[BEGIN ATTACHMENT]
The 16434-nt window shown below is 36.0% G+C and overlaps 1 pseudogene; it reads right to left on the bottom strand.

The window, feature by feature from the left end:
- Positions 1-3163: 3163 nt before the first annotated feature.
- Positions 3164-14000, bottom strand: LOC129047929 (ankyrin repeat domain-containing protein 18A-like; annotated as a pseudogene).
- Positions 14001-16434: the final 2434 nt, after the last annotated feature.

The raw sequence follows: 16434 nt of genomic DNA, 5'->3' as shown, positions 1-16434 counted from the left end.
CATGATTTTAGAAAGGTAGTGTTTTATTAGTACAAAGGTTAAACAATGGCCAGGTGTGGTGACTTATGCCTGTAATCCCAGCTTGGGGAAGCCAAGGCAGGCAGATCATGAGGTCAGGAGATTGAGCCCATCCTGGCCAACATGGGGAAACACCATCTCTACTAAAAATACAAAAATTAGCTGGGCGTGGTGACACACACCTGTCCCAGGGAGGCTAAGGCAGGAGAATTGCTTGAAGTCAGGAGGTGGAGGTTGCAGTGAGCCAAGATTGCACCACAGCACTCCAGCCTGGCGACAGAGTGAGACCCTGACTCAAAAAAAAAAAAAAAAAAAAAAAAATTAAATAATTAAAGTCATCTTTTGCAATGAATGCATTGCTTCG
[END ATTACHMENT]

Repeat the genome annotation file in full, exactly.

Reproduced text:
The 16434-nt window shown below is 36.0% G+C and overlaps 1 pseudogene; it reads right to left on the bottom strand.

The window, feature by feature from the left end:
- Positions 1-3163: 3163 nt before the first annotated feature.
- Positions 3164-14000, bottom strand: LOC129047929 (ankyrin repeat domain-containing protein 18A-like; annotated as a pseudogene).
- Positions 14001-16434: the final 2434 nt, after the last annotated feature.

The raw sequence follows: 16434 nt of genomic DNA, 5'->3' as shown, positions 1-16434 counted from the left end.
CATGATTTTAGAAAGGTAGTGTTTTATTAGTACAAAGGTTAAACAATGGCCAGGTGTGGTGACTTATGCCTGTAATCCCAGCTTGGGGAAGCCAAGGCAGGCAGATCATGAGGTCAGGAGATTGAGCCCATCCTGGCCAACATGGGGAAACACCATCTCTACTAAAAATACAAAAATTAGCTGGGCGTGGTGACACACACCTGTCCCAGGGAGGCTAAGGCAGGAGAATTGCTTGAAGTCAGGAGGTGGAGGTTGCAGTGAGCCAAGATTGCACCACAGCACTCCAGCCTGGCGACAGAGTGAGACCCTGACTCAAAAAAAAAAAAAAAAAAAAAAAAATTAAATAATTAAAGTCATCTTTTGCAATGAATGCATTGCTTCG